Norton AntiVirus repositions to become “everyday” consumer brand

Antivirus software company Norton is overhauling its marketing strategy and product range to reflect how consumers are moving from desktop computing to mobile.

/y/y/n/norton160.jpg

Norton’s products and marketing will now communicate information about how to protect all devices, rather than just being routed to the PC.

Communications will be particularly geared to young consumers. Norton claims one in five under 24s will lose their phone in the next year, meaning they will lose all their photos, media and potentially sensitive information.

Michael Williamson, vice president of consumer marketing, says the positioning is unique to the market as Norton’s major rivals have not yet released mobile-specific products – only start-ups have produced apps and downloads that protect mobile devices, he claims.

Williamson says: “As consumer habits change, we need to change. We also need to ensure consumer interactions with Norton are not just when they are about to buy a product, but we want to change to becoming an information provider so we talk to them day to day.”

Norton will communicate the new positioning and mass device products, which can be downloaded as apps or bought in store, using all above the line touch points.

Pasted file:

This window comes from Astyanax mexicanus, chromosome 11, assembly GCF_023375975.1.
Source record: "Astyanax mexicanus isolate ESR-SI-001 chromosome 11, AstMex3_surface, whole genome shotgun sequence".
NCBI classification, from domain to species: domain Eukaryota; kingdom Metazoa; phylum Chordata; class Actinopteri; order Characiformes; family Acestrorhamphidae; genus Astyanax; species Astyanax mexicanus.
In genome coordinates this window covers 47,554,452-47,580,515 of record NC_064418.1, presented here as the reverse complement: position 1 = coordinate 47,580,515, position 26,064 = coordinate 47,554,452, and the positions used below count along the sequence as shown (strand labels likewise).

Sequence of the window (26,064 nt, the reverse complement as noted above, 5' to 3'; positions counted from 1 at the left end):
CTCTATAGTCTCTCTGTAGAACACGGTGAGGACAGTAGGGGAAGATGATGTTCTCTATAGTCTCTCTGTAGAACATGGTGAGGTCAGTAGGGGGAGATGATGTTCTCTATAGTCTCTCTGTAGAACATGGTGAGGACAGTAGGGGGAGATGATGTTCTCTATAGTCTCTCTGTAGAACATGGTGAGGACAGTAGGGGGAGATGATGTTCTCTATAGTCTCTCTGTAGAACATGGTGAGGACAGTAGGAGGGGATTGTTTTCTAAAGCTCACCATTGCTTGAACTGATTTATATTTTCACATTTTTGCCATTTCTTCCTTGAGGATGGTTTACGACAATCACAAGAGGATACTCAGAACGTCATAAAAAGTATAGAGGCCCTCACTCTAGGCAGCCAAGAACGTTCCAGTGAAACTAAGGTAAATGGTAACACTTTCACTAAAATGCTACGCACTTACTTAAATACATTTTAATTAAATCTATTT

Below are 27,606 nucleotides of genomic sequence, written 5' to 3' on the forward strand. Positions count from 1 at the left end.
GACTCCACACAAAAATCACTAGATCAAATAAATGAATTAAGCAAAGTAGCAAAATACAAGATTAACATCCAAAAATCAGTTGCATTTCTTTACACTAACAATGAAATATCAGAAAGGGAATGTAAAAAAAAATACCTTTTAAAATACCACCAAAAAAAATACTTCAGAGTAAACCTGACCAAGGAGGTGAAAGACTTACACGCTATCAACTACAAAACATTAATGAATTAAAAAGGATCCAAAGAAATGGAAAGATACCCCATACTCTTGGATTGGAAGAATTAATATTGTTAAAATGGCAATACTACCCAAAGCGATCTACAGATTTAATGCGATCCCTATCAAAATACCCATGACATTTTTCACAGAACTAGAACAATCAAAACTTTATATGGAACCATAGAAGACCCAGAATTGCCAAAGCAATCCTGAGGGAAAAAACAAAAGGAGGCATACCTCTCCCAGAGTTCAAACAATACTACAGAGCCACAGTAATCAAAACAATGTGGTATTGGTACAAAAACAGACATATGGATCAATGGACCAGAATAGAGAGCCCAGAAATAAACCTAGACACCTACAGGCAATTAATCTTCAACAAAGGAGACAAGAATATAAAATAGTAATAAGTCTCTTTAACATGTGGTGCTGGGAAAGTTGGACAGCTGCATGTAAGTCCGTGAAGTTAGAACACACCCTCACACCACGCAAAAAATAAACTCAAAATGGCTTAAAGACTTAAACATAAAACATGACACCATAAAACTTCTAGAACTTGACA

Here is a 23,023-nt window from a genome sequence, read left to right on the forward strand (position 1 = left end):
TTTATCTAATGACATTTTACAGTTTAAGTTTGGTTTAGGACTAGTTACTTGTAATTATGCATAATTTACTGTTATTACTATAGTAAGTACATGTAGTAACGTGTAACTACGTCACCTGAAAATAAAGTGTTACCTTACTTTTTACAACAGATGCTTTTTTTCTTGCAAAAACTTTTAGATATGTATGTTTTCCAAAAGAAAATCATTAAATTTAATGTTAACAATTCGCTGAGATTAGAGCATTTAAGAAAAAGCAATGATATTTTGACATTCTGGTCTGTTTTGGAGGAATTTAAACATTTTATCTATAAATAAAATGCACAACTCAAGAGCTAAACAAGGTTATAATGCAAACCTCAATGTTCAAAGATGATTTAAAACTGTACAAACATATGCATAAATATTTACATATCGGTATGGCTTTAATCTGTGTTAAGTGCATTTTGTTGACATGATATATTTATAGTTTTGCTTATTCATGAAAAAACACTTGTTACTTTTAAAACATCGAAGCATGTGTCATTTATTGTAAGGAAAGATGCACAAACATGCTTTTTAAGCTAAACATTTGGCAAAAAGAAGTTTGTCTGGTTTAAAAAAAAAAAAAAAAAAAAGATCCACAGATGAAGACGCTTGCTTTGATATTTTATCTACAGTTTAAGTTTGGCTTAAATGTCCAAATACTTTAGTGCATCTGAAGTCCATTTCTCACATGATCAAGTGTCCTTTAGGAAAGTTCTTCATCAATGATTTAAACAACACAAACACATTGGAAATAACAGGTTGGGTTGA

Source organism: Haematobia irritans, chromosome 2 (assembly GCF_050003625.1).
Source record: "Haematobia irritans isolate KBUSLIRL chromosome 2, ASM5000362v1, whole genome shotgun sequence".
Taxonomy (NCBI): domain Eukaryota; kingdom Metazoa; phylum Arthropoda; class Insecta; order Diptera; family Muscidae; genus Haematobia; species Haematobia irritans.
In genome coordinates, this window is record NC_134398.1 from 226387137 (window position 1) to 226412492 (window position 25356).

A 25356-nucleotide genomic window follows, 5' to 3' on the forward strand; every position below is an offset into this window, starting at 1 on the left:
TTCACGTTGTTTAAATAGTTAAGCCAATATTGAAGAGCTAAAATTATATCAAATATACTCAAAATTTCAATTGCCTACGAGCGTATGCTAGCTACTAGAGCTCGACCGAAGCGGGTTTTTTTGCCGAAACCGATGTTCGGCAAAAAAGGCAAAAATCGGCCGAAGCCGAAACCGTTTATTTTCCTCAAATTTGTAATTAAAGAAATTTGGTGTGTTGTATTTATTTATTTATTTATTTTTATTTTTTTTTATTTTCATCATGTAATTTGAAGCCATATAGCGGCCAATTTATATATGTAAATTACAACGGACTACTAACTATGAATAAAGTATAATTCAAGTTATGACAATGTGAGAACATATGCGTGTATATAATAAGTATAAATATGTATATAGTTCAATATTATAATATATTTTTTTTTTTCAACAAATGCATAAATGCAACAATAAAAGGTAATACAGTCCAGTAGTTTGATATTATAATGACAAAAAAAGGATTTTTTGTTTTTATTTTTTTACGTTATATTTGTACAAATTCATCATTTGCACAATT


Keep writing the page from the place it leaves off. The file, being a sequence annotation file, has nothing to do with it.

“If we are going to say we are moving the brand to become consumer, our messaging must be everyday and beyond just digital, so we will explore areas such as outdoor and print,” Williamson says.

He adds that the company is going to take inspiration from his former employer O2, which he says does an “amazing job” of connecting with consumers while still having an enormous enterprise business.

“Repositioning can be exciting but it can also be tough – we have a 30 year heritage in the PC business. If we don’t reposition successfully to reflect the new era and how consumers – and also criminals – are using devices, people will go elsewhere,” Williamson says.

Norton is a division of US based Symantec, which reported revenues of $1.68bn (£1.06bn) dollars in the three months to 30 September, up 14% year on year.

Recommended

/t/w/m/lite.jpg

The vital connection between staff and the bottom line

Laura Snoad

Find out how easyJet inspired customers and staff alike in a case study, here Read a case study on how My Wellbeing app has helped raise staff morale, here Find out if social media can change a culture from competitive to collaborative, here Staff engagement is essential to growth, especially in times of economic uncertainty. […]

Comments

    Leave a comment